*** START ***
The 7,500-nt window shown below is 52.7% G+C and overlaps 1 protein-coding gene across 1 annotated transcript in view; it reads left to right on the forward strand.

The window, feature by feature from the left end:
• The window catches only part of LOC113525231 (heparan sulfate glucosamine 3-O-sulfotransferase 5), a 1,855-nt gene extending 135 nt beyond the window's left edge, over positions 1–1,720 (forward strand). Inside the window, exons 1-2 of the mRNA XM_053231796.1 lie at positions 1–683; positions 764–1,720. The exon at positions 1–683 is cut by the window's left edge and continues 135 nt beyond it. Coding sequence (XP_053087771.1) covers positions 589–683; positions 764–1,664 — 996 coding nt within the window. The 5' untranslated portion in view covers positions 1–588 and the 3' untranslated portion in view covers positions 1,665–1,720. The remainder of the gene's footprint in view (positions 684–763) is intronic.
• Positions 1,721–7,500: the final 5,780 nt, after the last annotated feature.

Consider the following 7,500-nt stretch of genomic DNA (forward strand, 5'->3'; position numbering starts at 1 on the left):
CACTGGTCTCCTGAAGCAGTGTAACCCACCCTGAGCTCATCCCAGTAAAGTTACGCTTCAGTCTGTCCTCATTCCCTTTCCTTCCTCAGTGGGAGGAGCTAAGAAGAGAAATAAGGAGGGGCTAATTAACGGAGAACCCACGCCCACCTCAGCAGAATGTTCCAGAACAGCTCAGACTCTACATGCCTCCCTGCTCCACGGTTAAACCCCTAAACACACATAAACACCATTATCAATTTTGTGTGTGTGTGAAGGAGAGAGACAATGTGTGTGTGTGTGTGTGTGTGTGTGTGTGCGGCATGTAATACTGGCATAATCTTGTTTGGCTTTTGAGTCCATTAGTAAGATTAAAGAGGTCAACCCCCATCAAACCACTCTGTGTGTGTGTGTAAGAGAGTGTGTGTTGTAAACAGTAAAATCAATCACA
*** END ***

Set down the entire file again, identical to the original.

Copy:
The 7,500-nt window shown below is 52.7% G+C and overlaps 1 protein-coding gene across 1 annotated transcript in view; it reads left to right on the forward strand.

The window, feature by feature from the left end:
• The window catches only part of LOC113525231 (heparan sulfate glucosamine 3-O-sulfotransferase 5), a 1,855-nt gene extending 135 nt beyond the window's left edge, over positions 1–1,720 (forward strand). Inside the window, exons 1-2 of the mRNA XM_053231796.1 lie at positions 1–683; positions 764–1,720. The exon at positions 1–683 is cut by the window's left edge and continues 135 nt beyond it. Coding sequence (XP_053087771.1) covers positions 589–683; positions 764–1,664 — 996 coding nt within the window. The 5' untranslated portion in view covers positions 1–588 and the 3' untranslated portion in view covers positions 1,665–1,720. The remainder of the gene's footprint in view (positions 684–763) is intronic.
• Positions 1,721–7,500: the final 5,780 nt, after the last annotated feature.

Consider the following 7,500-nt stretch of genomic DNA (forward strand, 5'->3'; position numbering starts at 1 on the left):
CACTGGTCTCCTGAAGCAGTGTAACCCACCCTGAGCTCATCCCAGTAAAGTTACGCTTCAGTCTGTCCTCATTCCCTTTCCTTCCTCAGTGGGAGGAGCTAAGAAGAGAAATAAGGAGGGGCTAATTAACGGAGAACCCACGCCCACCTCAGCAGAATGTTCCAGAACAGCTCAGACTCTACATGCCTCCCTGCTCCACGGTTAAACCCCTAAACACACATAAACACCATTATCAATTTTGTGTGTGTGTGAAGGAGAGAGACAATGTGTGTGTGTGTGTGTGTGTGTGTGTGTGCGGCATGTAATACTGGCATAATCTTGTTTGGCTTTTGAGTCCATTAGTAAGATTAAAGAGGTCAACCCCCATCAAACCACTCTGTGTGTGTGTGTAAGAGAGTGTGTGTTGTAAACAGTAAAATCAATCACA